How journalism adapts to the digital era is one of this decade’s big questions. More and more of the content has to be real-time, constantly updated, and at the same time more or less everyone is covering more or less everything so differentiation is increasingly difficult. And yes, the money is tight.
With that in mind, let me introduce you to two mobile innovations that could benefit an agile news organization.They won’t singlehandedly rescue a struggling media house, but could
well help it doing more for less money.
Scoopshot is a photo app to connect media and journalists with the app users who have original photographs about an event of interest. The users can contribute to stories and earn cash, while the media can generate richer, and more recent, visual content without much of an extra investment – and to a more engaged audience. Currently Scoopshot is specifically a photo app, but enabling support for crowdsourced video clips would be a very natural addition.
Another example is AT&T’s and its new Video Capture, a video-sharing service aimed at businesses. The most typical use case might involve e.g. a field engineer assigned to fix broken machinery asking for further instructions from a back-office expert, but it could be also used for instance by a journalist to deliver fresh video content from a live case without a camera crew. Although Video Capture has started off as an enterprise service, it wouldn’t be a huge stretch of imagination to extend it to consumer-to-business use. Besides equipping their own staff with it, media organizations could then also apply it to various crowdsourcing assignments to collect video material.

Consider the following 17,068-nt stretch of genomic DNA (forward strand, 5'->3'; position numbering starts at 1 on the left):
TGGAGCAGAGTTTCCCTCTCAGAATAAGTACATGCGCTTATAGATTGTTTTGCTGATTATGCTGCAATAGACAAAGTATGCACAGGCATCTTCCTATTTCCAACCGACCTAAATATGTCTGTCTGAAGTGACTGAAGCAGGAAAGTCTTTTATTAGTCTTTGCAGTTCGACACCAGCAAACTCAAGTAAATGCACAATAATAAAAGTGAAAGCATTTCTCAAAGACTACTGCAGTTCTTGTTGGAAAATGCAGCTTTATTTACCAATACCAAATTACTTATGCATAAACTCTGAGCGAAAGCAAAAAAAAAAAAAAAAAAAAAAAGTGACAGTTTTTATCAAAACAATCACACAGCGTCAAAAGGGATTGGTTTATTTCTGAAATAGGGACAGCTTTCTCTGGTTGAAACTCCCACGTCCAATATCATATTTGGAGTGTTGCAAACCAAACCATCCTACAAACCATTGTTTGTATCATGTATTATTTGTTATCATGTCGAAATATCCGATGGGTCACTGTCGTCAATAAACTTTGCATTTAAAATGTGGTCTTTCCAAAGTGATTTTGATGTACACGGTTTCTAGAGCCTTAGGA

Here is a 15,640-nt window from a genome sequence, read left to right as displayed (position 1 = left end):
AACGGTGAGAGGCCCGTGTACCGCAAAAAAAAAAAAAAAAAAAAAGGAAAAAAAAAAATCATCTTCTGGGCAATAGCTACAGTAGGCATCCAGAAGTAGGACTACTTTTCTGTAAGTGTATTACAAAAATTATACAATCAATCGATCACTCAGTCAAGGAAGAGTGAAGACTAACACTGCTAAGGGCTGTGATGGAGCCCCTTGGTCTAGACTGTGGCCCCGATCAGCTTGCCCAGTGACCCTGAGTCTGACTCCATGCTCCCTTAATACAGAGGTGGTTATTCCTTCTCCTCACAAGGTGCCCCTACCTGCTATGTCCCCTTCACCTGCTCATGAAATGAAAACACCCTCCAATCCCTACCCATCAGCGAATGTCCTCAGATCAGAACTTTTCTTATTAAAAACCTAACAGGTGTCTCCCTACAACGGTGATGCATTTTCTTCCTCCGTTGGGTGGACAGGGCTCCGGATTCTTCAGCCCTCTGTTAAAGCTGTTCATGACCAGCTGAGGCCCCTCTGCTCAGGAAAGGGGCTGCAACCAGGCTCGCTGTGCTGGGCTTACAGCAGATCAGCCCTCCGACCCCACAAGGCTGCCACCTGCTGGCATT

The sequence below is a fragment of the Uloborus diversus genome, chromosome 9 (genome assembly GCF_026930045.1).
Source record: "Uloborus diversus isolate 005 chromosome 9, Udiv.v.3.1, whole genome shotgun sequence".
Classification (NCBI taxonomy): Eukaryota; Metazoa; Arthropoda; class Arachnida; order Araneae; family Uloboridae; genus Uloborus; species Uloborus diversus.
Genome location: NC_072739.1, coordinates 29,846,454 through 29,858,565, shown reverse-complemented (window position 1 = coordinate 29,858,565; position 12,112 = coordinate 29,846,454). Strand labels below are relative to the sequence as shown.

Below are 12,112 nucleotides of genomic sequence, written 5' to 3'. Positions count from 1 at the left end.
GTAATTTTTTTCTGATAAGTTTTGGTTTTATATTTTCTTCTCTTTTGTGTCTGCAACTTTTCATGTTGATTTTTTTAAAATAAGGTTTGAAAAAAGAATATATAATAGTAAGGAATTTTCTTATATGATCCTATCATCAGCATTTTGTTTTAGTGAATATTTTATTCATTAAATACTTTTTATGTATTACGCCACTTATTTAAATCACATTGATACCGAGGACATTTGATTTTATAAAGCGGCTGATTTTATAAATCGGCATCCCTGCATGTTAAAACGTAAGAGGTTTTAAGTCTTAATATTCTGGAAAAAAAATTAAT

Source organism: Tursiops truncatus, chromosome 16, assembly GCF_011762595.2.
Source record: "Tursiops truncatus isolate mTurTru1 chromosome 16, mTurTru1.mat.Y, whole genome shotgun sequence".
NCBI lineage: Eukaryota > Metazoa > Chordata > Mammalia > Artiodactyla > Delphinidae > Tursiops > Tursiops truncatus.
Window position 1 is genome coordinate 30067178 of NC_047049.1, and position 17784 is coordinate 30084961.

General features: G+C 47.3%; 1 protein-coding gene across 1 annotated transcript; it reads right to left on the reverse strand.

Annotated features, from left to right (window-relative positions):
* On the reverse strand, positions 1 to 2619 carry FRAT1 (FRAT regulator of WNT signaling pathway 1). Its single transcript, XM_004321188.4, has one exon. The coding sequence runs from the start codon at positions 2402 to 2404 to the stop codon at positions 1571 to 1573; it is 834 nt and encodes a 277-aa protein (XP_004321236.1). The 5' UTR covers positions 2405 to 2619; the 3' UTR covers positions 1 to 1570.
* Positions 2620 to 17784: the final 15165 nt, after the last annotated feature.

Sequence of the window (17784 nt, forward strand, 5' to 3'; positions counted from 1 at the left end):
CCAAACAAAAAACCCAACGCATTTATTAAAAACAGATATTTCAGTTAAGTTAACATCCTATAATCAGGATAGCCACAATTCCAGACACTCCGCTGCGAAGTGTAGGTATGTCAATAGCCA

Having more advanced smartphones will mean higher-quality photo and video content, and having more extensive 4G networkswill mean that such content can be delivered on to someone else if not anytime, anywhere then at least most of the time, in most of the places. It’ll be then up to the media industry to createpractices to make most out ofthis new, and rather potent,source of citizen journalism.